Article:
World War 1 memorial on the climb to the Col d’Izoard. There is a war memorial in almost every town in the Alps but it is very unusual to come across a memorial in the middle of the mountains.
Road up to the Col d’Izoard from where you turn off for Chateau Queyras.
The climb of the Col d’Izoard was closed to traffic for 26 hours for crews to install barriers for the Tour de France. Normally on the last climb of a Tour stage, 3 or 4 km of barriers are installed from the summit down so that means thousands of barriers which take a long time to put in place.
Chateau Queyras. Proponents of the Col de la Traversette route for Hannibal’s Crossing of the Alps in 218 BC claim this is where he was ambushed. But Hannibal climbed to the summit a day after the ambush and as Chateau Queyras is about 50 km from the Col de la Traversette, there is no way his army could have marched such a distance in a day.
Another shot of Chateau Queyras. Polybius wrote that Hannibal was ambushed at a White Rock but the rock under the Chateau Queyras, which was built in the 13th Century, is not that white in colour.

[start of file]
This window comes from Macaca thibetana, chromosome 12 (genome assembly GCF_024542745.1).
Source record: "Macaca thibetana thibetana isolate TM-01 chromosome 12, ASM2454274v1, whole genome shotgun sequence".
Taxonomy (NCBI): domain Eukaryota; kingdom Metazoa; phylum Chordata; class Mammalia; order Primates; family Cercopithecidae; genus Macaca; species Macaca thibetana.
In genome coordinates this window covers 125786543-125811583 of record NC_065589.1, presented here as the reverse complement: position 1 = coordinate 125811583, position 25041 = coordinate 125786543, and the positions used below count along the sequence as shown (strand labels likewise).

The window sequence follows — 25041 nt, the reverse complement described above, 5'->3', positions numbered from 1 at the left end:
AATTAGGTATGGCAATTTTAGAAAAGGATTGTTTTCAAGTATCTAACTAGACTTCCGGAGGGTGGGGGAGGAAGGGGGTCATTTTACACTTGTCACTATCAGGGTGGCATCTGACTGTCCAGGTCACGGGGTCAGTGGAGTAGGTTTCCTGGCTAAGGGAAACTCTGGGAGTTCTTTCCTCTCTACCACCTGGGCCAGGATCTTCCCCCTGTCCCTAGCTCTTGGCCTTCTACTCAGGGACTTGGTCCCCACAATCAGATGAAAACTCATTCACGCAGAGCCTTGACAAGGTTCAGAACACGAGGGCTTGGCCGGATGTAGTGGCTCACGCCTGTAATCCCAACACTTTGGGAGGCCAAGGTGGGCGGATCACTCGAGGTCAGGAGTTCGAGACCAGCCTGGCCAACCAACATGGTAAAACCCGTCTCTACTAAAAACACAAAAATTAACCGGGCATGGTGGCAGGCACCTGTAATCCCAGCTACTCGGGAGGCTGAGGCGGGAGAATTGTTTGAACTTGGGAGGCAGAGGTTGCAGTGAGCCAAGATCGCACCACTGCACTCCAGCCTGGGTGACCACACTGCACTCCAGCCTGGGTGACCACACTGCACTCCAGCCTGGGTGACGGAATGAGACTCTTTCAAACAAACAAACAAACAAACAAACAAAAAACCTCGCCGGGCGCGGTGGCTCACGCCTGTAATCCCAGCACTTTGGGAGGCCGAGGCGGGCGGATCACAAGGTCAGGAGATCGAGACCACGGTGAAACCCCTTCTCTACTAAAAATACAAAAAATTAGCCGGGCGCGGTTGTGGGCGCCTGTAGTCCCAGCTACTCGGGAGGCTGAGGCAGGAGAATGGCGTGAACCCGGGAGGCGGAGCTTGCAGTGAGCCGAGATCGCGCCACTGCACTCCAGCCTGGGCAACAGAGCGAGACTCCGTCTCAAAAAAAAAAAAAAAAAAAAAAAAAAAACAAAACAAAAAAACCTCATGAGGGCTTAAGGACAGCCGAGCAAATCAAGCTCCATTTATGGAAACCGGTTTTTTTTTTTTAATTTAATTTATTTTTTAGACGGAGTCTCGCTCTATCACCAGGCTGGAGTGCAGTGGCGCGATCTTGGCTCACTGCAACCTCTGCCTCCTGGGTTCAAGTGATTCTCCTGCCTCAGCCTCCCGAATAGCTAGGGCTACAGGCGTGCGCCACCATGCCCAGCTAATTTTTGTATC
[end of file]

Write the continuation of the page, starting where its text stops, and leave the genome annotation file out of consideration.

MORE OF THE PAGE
Sign for Saint Veran, the highest village in Europe. Saint Veran is on the climb of the Col Agnel which takes you into Italy. But my route took me further up the Guil valley towards Mont Viso.
Small ski resort of Aiguilles.
Landslide on the road between Aiguilles and Abries.
Two hikers trying to coax a donkey across a bridge over the Guil river. You cross the bridge to access Camping Le Gouret, so these hikers had obviously spent the night at the campsite. But no matter what they tried, they could not get the donkey to cross the bridge. I watched for about 5 minutes as they tried all sort of tricks to get the donkey to cross the river but as soon as he caught sight of the bridge, he would not budge any more.